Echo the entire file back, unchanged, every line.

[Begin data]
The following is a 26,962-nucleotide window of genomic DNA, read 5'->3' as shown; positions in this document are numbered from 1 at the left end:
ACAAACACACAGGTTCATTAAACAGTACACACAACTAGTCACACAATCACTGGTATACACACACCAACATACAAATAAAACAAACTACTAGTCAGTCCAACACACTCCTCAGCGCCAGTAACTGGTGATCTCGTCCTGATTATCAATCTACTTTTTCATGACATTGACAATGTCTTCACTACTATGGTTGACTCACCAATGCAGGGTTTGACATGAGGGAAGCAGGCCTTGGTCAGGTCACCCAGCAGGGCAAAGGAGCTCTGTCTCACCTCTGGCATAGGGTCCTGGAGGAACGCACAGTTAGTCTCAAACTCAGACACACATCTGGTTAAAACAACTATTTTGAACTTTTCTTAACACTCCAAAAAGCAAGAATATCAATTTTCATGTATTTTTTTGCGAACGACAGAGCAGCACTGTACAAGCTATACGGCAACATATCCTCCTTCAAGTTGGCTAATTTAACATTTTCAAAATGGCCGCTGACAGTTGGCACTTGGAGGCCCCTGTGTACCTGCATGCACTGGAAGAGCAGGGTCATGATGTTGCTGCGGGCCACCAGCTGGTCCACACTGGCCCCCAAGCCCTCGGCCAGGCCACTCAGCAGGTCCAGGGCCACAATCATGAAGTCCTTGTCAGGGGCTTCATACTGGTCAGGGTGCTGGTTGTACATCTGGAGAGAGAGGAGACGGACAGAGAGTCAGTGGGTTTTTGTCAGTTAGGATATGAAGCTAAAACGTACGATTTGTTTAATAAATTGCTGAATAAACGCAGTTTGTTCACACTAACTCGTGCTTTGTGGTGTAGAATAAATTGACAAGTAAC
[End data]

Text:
The following is a 26,962-nucleotide window of genomic DNA, read 5'->3' as shown; positions in this document are numbered from 1 at the left end:
ACAAACACACAGGTTCATTAAACAGTACACACAACTAGTCACACAATCACTGGTATACACACACCAACATACAAATAAAACAAACTACTAGTCAGTCCAACACACTCCTCAGCGCCAGTAACTGGTGATCTCGTCCTGATTATCAATCTACTTTTTCATGACATTGACAATGTCTTCACTACTATGGTTGACTCACCAATGCAGGGTTTGACATGAGGGAAGCAGGCCTTGGTCAGGTCACCCAGCAGGGCAAAGGAGCTCTGTCTCACCTCTGGCATAGGGTCCTGGAGGAACGCACAGTTAGTCTCAAACTCAGACACACATCTGGTTAAAACAACTATTTTGAACTTTTCTTAACACTCCAAAAAGCAAGAATATCAATTTTCATGTATTTTTTTGCGAACGACAGAGCAGCACTGTACAAGCTATACGGCAACATATCCTCCTTCAAGTTGGCTAATTTAACATTTTCAAAATGGCCGCTGACAGTTGGCACTTGGAGGCCCCTGTGTACCTGCATGCACTGGAAGAGCAGGGTCATGATGTTGCTGCGGGCCACCAGCTGGTCCACACTGGCCCCCAAGCCCTCGGCCAGGCCACTCAGCAGGTCCAGGGCCACAATCATGAAGTCCTTGTCAGGGGCTTCATACTGGTCAGGGTGCTGGTTGTACATCTGGAGAGAGAGGAGACGGACAGAGAGTCAGTGGGTTTTTGTCAGTTAGGATATGAAGCTAAAACGTACGATTTGTTTAATAAATTGCTGAATAAACGCAGTTTGTTCACACTAACTCGTGCTTTGTGGTGTAGAATAAATTGACAAGTAAC